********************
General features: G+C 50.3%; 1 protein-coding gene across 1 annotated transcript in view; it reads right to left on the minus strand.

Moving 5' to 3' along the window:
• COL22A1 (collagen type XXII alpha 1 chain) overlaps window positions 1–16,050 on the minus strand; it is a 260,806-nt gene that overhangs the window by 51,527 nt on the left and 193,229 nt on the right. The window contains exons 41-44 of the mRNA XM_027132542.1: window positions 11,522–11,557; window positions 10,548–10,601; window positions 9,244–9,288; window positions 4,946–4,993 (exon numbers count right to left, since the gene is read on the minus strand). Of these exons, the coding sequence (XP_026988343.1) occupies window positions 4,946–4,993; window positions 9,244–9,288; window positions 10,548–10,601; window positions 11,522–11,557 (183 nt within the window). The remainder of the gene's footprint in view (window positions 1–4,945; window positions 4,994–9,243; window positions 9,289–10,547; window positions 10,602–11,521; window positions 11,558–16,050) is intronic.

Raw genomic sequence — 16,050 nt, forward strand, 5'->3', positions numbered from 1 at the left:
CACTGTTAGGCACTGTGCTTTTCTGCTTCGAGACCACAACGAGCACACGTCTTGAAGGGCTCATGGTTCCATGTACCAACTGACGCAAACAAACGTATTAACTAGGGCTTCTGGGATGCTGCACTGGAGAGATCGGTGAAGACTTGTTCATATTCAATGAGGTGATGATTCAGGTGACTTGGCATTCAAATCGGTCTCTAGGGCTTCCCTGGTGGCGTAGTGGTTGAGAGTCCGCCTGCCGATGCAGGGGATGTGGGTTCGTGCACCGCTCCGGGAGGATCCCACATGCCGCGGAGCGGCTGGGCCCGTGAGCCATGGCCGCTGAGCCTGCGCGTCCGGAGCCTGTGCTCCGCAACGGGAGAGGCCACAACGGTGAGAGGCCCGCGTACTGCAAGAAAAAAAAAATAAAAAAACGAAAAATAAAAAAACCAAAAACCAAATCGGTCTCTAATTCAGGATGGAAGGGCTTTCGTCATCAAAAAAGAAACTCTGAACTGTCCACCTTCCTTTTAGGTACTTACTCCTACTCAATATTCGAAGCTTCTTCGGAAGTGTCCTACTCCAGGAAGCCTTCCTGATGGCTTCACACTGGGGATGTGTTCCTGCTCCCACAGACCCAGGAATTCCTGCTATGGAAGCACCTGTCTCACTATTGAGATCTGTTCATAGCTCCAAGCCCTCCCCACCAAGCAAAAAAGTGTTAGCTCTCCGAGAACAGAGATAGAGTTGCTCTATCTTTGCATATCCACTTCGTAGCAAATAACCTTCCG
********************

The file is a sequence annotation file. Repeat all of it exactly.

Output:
General features: G+C 50.3%; 1 protein-coding gene across 1 annotated transcript in view; it reads right to left on the minus strand.

Moving 5' to 3' along the window:
• COL22A1 (collagen type XXII alpha 1 chain) overlaps window positions 1–16,050 on the minus strand; it is a 260,806-nt gene that overhangs the window by 51,527 nt on the left and 193,229 nt on the right. The window contains exons 41-44 of the mRNA XM_027132542.1: window positions 11,522–11,557; window positions 10,548–10,601; window positions 9,244–9,288; window positions 4,946–4,993 (exon numbers count right to left, since the gene is read on the minus strand). Of these exons, the coding sequence (XP_026988343.1) occupies window positions 4,946–4,993; window positions 9,244–9,288; window positions 10,548–10,601; window positions 11,522–11,557 (183 nt within the window). The remainder of the gene's footprint in view (window positions 1–4,945; window positions 4,994–9,243; window positions 9,289–10,547; window positions 10,602–11,521; window positions 11,558–16,050) is intronic.

Raw genomic sequence — 16,050 nt, forward strand, 5'->3', positions numbered from 1 at the left:
CACTGTTAGGCACTGTGCTTTTCTGCTTCGAGACCACAACGAGCACACGTCTTGAAGGGCTCATGGTTCCATGTACCAACTGACGCAAACAAACGTATTAACTAGGGCTTCTGGGATGCTGCACTGGAGAGATCGGTGAAGACTTGTTCATATTCAATGAGGTGATGATTCAGGTGACTTGGCATTCAAATCGGTCTCTAGGGCTTCCCTGGTGGCGTAGTGGTTGAGAGTCCGCCTGCCGATGCAGGGGATGTGGGTTCGTGCACCGCTCCGGGAGGATCCCACATGCCGCGGAGCGGCTGGGCCCGTGAGCCATGGCCGCTGAGCCTGCGCGTCCGGAGCCTGTGCTCCGCAACGGGAGAGGCCACAACGGTGAGAGGCCCGCGTACTGCAAGAAAAAAAAAATAAAAAAACGAAAAATAAAAAAACCAAAAACCAAATCGGTCTCTAATTCAGGATGGAAGGGCTTTCGTCATCAAAAAAGAAACTCTGAACTGTCCACCTTCCTTTTAGGTACTTACTCCTACTCAATATTCGAAGCTTCTTCGGAAGTGTCCTACTCCAGGAAGCCTTCCTGATGGCTTCACACTGGGGATGTGTTCCTGCTCCCACAGACCCAGGAATTCCTGCTATGGAAGCACCTGTCTCACTATTGAGATCTGTTCATAGCTCCAAGCCCTCCCCACCAAGCAAAAAAGTGTTAGCTCTCCGAGAACAGAGATAGAGTTGCTCTATCTTTGCATATCCACTTCGTAGCAAATAACCTTCCG